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John
JOHN
SOEHN

The Back 40

Don’t Be A Tool

Sat, December 18, 2010

So you want to help the deer population do you?  Step #1:  Don’t be a tool.

Here’s my take on things.  I think that most of us on this site agree that we sure could use some more deer in Illinois.  So who is to blame here?  Hunters?  IDNR?  Insurance companies?  The Farm Bureau?  It’s simple to say all of the above.  It’s also probably correct.  But while the IDNR may be to blame in terms of their decisions, are they really to blame when it actually comes to the killing?  I think not.  In my humble opinion, the IDNR’s selling of too many tags is simply a suggestion…a tempt to us hunters.  Their dangling of the tags in front of us is like holding a steak over a dog’s head.  We are the salivating dogs jumping for the tags.  The fix here is simple if we can all get with the program…or against the program as it were. 

The IDNR is the dealer, the pusher.  We hunters are the users.  We are the tools they use.  I for one have not let the IDNR use me as their tool for many years.  They say I can shoot two bucks per season.  I say Thank You very much.  They say shoot more does.  I say No Thank You.  I’ll shoot two bucks if they’re bucks I want mounted.  Not bucks that will impress others, but bucks that will impress me.  When it comes to does, I’ll shoot what I think my property can handle.  I am the manager of my hunting property, not the IDNR.  Yes, the state of Illinois owns the deer on my property, but I own the knowledge of that herd.  That’s not a shot at the IDNR.  There is no way they could know about my deer herd specifically.  That’s my job.  Just because the state would love for me to shoot more deer doesn’t mean I have to.  Like I said, I refuse to be their tool. 

50 acres isn’t much land, but it’s what I have to work with.  If I overkill my farm, the results are obvious and immediate.  I pay the price for my own greed.  On the flip side, I also reap the rewards for behaving myself and holding back when I should.  Remember, I manage the deer on my farm, not the state.  They can limit the amount I can kill, but they can’t force me to kill more than I know my property can handle.  That’s my decision and that’s how it will remain.  I respectfully disagree with their opinion to shoot more deer by not shooting more deer.  Whether you own property, have permission to hunt someone else’s property, or hunt public land, you are the deer manager.  To me this is a no-brainer.  This year I will be sitting out the Late Winter season.  I think my property can actually handle a couple more does being taken out, but it sure would be nice to know that I’ll have a healthier herd size next year.  Self-governance.  Self-control.  Not always an easy decision, but it is a very gratifying one.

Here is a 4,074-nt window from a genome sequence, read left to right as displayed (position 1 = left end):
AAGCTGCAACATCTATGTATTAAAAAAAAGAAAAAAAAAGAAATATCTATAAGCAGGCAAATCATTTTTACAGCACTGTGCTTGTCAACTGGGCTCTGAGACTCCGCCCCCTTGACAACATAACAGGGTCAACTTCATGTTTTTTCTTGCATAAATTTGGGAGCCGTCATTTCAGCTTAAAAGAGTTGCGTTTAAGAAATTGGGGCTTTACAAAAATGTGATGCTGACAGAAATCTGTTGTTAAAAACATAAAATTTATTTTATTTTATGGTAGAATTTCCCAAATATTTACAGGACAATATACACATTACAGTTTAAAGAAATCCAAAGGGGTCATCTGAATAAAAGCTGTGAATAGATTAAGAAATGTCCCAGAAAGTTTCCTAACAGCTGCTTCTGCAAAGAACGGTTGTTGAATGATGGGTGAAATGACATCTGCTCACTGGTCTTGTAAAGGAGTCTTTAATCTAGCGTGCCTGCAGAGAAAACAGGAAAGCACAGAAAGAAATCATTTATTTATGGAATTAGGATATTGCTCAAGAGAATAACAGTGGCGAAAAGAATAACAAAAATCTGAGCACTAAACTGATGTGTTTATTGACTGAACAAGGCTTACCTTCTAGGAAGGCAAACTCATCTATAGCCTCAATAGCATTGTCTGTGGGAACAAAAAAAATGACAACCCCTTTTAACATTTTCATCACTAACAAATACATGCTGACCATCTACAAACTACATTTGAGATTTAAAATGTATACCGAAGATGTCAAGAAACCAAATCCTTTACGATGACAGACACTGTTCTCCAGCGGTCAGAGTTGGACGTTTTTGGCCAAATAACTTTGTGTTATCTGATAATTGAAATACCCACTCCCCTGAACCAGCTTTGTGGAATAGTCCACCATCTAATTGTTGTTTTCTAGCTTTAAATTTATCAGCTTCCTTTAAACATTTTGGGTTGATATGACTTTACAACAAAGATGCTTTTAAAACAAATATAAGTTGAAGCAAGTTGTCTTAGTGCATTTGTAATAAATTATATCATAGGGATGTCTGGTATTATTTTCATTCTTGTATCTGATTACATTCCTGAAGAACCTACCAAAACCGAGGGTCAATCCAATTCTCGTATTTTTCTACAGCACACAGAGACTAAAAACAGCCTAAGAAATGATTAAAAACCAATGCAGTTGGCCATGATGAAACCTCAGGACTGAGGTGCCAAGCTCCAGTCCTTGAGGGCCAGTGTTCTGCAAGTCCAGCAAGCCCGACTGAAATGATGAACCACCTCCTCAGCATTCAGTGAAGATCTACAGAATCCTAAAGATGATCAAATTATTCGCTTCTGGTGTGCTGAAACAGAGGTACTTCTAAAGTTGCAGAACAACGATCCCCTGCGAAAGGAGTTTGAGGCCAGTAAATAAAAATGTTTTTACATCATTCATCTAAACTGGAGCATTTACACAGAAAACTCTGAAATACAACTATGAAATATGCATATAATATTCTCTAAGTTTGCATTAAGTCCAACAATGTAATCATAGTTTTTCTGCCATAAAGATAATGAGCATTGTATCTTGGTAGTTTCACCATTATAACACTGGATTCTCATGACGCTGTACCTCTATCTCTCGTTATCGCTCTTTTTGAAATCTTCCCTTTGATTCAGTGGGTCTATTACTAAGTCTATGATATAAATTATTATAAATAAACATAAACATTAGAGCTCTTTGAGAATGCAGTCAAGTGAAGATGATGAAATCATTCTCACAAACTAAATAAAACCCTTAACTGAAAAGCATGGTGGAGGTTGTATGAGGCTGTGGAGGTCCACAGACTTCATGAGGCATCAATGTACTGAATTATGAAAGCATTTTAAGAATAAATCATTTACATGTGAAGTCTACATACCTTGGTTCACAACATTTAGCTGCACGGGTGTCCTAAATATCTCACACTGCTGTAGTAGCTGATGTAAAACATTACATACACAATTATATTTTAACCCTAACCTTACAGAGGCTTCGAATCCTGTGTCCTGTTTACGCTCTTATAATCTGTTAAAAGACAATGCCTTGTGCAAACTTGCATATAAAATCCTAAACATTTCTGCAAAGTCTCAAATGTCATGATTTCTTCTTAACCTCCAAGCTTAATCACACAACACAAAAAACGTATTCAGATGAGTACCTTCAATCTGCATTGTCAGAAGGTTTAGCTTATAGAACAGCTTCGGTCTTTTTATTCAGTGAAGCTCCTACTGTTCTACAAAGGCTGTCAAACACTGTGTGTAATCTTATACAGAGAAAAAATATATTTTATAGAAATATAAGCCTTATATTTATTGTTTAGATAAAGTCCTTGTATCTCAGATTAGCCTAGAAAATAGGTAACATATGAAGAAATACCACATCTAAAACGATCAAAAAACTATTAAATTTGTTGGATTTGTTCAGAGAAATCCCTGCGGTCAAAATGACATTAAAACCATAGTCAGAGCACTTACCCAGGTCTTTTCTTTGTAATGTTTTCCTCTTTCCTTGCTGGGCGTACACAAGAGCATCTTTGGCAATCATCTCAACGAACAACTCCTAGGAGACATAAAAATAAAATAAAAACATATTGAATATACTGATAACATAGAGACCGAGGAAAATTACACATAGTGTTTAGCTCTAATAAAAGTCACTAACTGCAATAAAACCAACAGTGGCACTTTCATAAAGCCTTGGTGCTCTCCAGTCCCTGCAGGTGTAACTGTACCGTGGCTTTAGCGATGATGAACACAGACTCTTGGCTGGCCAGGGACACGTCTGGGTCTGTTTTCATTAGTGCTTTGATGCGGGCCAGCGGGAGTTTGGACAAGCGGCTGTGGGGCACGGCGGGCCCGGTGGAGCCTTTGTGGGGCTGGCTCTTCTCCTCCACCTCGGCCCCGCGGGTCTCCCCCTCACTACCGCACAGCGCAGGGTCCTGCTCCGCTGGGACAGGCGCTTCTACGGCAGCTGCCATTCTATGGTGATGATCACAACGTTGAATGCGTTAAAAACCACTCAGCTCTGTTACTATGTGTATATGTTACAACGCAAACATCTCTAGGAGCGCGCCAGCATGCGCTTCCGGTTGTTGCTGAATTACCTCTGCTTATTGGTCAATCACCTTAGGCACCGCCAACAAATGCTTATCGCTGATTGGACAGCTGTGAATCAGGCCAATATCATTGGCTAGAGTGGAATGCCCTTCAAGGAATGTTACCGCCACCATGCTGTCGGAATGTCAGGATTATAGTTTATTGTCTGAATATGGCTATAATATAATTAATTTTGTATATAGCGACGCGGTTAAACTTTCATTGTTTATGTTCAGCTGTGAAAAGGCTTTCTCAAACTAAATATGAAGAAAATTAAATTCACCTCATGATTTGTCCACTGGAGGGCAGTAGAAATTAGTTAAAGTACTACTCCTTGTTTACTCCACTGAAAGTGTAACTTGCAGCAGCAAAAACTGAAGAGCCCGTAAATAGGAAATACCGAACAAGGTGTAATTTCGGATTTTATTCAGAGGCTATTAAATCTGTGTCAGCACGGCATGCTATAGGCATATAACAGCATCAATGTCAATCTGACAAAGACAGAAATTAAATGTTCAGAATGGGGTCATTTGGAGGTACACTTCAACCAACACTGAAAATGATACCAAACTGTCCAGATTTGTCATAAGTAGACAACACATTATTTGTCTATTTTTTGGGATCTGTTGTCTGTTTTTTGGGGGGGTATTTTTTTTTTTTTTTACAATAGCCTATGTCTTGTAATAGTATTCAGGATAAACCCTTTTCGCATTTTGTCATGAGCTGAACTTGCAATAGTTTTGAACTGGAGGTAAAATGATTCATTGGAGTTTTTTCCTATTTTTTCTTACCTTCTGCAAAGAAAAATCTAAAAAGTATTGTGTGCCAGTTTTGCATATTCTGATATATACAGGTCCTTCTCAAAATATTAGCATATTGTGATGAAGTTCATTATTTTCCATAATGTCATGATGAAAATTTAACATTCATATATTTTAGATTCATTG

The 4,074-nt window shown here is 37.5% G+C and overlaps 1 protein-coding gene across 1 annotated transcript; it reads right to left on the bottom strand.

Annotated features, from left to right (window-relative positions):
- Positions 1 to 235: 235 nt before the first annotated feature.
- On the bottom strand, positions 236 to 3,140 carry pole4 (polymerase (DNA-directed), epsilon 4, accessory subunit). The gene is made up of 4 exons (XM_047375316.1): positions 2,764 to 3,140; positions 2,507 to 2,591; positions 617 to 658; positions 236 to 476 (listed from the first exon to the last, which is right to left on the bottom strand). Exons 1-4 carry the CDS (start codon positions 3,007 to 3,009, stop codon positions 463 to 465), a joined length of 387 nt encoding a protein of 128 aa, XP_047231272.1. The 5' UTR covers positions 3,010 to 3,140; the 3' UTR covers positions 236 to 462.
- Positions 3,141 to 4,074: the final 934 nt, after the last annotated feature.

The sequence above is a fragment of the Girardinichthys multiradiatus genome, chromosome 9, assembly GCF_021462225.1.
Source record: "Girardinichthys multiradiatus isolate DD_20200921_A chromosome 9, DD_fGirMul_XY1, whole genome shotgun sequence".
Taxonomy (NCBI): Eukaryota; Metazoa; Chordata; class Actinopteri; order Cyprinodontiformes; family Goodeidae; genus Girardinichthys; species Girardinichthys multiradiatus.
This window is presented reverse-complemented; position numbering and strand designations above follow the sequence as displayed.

Bottom line…Don’t be a tool.  If your property is overrun with does, have fun and knock ‘em down.  However, if your property is like most others in Illinois, use a common sense approach and stay home.  It’ll actually be a gratifying feeling knowing that you’ve done your part.  You’ll thank yourself next year. 

Hunting small properties forces you to micro-manage.  You can watch your deer numbers go drastically down or up in just a few short years by your own actions.  When I first bought my place, the numbers were terrible.  There were deer all around my place, but not on my place.  For me, the fix was easy.  Get rid of the renter’s cows and let the browse and undergrowth catch up again.  Don’t shoot any does year one.  Plant some food and additional cover.

As a result, year two was much better and year three even better.  Even though my deer numbers are increasing nicely from year to year, I could change that in just one irresponsible season.  I choose not to and have been very happy as a result.  You see, it’s not the IDNR’s management plan, it’s mine.  If I have an irresponsible season, me and my kids will pay the price.  If we play it right, we will reap the rewards.  We are the true field managers, not the IDNR.  Just my opinion.Year-Two Management Result.
Year-Two Result

(17) COMMENTS

Small Acreage Hunting